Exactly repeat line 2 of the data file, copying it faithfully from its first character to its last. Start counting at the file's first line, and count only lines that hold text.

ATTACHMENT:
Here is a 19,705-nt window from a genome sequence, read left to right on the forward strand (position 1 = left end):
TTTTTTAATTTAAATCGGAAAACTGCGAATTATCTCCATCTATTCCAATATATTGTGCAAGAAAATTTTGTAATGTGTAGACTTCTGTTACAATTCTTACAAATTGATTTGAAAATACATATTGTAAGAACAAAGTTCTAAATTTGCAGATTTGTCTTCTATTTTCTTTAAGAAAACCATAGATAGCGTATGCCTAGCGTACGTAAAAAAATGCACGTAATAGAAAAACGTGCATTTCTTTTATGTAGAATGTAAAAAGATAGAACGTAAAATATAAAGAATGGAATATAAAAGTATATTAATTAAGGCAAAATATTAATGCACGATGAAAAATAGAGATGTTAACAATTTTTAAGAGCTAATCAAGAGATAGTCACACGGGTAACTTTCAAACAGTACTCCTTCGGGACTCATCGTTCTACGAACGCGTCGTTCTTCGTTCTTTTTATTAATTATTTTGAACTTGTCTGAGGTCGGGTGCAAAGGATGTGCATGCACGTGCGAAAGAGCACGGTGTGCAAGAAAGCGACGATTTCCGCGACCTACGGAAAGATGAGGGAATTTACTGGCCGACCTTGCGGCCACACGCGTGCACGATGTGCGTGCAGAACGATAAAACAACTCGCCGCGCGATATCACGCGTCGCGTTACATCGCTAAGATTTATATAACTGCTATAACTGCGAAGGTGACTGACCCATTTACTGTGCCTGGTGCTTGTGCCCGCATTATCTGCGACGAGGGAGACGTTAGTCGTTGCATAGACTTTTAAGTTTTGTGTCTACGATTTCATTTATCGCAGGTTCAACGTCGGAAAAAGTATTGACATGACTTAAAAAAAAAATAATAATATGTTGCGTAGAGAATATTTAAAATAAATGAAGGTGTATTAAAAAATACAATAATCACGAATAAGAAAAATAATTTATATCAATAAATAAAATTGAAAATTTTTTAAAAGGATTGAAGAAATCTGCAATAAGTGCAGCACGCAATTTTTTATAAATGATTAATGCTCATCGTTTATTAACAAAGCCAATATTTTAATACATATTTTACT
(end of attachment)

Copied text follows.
TTTTTTAATTTAAATCGGAAAACTGCGAATTATCTCCATCTATTCCAATATATTGTGCAAGAAAATTTTGTAATGTGTAGACTTCTGTTACAATTCTTACAAATTGATTTGAAAATACATATTGTAAGAACAAAGTTCTAAATTTGCAGATTTGTCTTCTATTTTCTTTAAGAAAACCATAGATAGCGTATGCCTAGCGTACGTAAAAAAATGCACGTAATAGAAAAACGTGCATTTCTTTTATGTAGAATGTAAAAAGATAGAACGTAAAATATAAAGAATGGAATATAAAAGTATATTAATTAAGGCAAAATATTAATGCACGATGAAAAATAGAGATGTTAACAATTTTTAAGAGCTAATCAAGAGATAGTCACACGGGTAACTTTCAAACAGTACTCCTTCGGGACTCATCGTTCTACGAACGCGTCGTTCTTCGTTCTTTTTATTAATTATTTTGAACTTGTCTGAGGTCGGGTGCAAAGGATGTGCATGCACGTGCGAAAGAGCACGGTGTGCAAGAAAGCGACGATTTCCGCGACCTACGGAAAGATGAGGGAATTTACTGGCCGACCTTGCGGCCACACGCGTGCACGATGTGCGTGCAGAACGATAAAACAACTCGCCGCGCGATATCACGCGTCGCGTTACATCGCTAAGATTTATATAACTGCTATAACTGCGAAGGTGACTGACCCATTTACTGTGCCTGGTGCTTGTGCCCGCATTATCTGCGACGAGGGAGACGTTAGTCGTTGCATAGACTTTTAAGTTTTGTGTCTACGATTTCATTTATCGCAGGTTCAACGTCGGAAAAAGTATTGACATGACTTAAAAAAAAAATAATAATATGTTGCGTAGAGAATATTTAAAATAAATGAAGGTGTATTAAAAAATACAATAATCACGAATAAGAAAAATAATTTATATCAATAAATAAAATTGAAAATTTTTTAAAAGGATTGAAGAAATCTGCAATAAGTGCAGCACGCAATTTTTTATAAATGATTAATGCTCATCGTTTATTAACAAAGCCAATATTTTAATACATATTTTACT